Identifying victims of peer aggression from early to middle childhood: Analysis of cross-informant data for concordance, estimation of relational adjustment, prevalence of victimization, and characteristics of identified victims

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Abstract

Two studies were conducted to investigate cross-informant measures of children's peer victimization. In Study 1, self- and peer reports of victimization were compared for 197 children from Kindergarten (M age = 5.73) to Grade 4. Before Grade 2, peer reports were less reliable than self-reports and were poor estimators of relational adjustment. In Study 2, single-versus multiple-informant (self, peer. teacher, parent) victimization measures were compared for 392 children across grades 2 (M age = 8.73) to 4. Results indicated that (a) data from the four informants were reliable and increasingly concordant over time, (b) no single-informant measure proved to be the best predictor of relational adjustment, and (c) a multi-informant composite measure yielded better estimates of relational adjustment than any singleinformant measure.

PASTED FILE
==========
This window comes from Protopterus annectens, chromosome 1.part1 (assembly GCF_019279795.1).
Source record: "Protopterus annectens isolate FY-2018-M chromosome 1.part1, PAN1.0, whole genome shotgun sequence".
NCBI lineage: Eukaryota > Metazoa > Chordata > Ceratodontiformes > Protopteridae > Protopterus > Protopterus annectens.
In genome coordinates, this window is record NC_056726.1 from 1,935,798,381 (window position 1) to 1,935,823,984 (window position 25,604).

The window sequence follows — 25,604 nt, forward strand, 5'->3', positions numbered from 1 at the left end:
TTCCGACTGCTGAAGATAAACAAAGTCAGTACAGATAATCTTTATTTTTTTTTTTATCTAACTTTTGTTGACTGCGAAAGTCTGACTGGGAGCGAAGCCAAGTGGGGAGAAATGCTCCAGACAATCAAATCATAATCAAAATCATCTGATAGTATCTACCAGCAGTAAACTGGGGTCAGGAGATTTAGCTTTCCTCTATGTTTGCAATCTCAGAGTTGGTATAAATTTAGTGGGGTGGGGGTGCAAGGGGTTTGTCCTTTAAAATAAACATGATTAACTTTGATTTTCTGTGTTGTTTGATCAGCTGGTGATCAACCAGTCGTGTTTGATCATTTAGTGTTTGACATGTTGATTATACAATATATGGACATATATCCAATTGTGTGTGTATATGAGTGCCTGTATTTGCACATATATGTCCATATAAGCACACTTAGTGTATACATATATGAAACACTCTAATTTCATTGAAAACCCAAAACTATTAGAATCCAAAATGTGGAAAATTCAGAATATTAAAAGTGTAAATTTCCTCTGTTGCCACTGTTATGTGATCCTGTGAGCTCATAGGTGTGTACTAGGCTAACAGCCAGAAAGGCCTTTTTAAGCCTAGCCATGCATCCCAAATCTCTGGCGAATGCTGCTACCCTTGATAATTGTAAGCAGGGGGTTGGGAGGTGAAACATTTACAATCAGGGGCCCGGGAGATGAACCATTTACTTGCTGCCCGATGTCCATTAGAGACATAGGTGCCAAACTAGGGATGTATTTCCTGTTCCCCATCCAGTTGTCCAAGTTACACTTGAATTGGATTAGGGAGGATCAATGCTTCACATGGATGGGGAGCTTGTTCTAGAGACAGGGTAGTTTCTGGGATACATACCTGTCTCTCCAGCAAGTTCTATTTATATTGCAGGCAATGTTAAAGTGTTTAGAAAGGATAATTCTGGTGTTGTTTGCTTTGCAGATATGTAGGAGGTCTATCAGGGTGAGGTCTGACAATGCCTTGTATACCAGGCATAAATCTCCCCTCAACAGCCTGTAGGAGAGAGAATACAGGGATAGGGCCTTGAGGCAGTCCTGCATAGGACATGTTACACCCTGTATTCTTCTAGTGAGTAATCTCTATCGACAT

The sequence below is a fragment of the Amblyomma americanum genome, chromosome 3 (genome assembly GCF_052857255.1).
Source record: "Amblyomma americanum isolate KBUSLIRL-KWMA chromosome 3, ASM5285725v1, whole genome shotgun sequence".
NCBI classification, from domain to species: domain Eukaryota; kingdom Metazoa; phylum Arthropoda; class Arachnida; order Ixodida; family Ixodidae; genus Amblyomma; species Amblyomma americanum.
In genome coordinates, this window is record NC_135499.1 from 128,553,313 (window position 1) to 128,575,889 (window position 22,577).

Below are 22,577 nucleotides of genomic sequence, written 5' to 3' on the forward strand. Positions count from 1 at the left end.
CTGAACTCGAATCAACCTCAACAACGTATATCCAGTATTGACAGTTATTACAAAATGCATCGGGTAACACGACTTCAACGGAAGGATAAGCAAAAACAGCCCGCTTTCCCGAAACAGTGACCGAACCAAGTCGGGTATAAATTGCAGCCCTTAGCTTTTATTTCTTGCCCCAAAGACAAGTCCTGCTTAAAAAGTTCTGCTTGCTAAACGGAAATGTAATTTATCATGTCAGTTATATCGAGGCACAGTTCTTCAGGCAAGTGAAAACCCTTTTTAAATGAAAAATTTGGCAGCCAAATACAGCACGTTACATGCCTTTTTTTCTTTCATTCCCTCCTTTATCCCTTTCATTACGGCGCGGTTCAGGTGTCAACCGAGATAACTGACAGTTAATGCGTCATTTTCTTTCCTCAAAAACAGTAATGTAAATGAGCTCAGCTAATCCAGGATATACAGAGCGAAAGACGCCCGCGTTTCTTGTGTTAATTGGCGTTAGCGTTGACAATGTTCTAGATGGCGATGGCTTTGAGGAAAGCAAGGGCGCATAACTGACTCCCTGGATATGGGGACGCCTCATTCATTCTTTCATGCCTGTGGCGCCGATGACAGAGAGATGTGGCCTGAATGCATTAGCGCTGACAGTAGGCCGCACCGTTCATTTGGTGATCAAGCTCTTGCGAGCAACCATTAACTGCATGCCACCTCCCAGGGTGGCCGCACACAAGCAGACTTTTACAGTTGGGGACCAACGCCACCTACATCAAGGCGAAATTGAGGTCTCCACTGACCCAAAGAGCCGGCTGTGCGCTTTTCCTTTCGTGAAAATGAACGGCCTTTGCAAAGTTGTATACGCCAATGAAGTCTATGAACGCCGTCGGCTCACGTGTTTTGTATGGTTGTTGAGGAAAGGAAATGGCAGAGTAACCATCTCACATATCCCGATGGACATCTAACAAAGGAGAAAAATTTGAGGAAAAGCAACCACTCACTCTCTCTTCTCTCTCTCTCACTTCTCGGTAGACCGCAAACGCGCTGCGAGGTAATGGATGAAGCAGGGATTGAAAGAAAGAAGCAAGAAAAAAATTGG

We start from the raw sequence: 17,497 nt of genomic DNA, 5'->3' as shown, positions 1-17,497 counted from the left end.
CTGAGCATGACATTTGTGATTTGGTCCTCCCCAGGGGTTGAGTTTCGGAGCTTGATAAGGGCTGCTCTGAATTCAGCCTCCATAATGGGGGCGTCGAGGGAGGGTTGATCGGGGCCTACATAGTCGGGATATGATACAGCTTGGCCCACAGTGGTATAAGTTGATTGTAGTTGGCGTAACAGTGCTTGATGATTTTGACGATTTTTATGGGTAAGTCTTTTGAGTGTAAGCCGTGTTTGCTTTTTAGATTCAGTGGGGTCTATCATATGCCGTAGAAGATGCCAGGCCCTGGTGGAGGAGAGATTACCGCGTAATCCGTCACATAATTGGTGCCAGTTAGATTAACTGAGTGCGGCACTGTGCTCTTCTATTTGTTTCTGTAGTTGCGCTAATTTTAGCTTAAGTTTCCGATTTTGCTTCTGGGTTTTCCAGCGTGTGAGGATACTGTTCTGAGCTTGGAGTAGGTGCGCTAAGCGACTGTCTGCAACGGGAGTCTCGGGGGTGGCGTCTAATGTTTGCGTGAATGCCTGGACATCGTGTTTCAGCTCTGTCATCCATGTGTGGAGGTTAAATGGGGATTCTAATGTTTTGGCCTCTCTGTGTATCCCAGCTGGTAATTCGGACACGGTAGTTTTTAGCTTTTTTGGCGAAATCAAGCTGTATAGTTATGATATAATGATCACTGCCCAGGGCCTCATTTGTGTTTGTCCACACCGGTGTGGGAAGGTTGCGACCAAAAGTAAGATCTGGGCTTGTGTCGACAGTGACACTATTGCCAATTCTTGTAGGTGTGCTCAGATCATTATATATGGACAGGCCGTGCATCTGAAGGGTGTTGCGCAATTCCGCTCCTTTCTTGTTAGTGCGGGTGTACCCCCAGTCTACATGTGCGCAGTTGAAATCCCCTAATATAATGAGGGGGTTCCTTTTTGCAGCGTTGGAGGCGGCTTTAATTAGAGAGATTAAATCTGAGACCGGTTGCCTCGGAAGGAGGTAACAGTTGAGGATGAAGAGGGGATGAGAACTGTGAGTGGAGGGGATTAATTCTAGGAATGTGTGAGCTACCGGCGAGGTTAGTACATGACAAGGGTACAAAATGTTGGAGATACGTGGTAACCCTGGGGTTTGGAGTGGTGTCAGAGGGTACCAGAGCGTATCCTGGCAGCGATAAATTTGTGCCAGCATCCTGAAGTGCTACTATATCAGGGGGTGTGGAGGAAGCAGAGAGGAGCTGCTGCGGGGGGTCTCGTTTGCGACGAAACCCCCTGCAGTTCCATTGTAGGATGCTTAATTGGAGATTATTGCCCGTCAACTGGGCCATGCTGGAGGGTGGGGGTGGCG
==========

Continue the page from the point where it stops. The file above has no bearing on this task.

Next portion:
Original languageEnglish (US)
Pages (from-to)74-96
Number of pages23
JournalPsychological Assessment
Volume14
Issue number1
DOIs
StatePublished - Mar 20 2002

ASJC Scopus subject areas

  • Clinical Psychology
  • Psychiatry and Mental health

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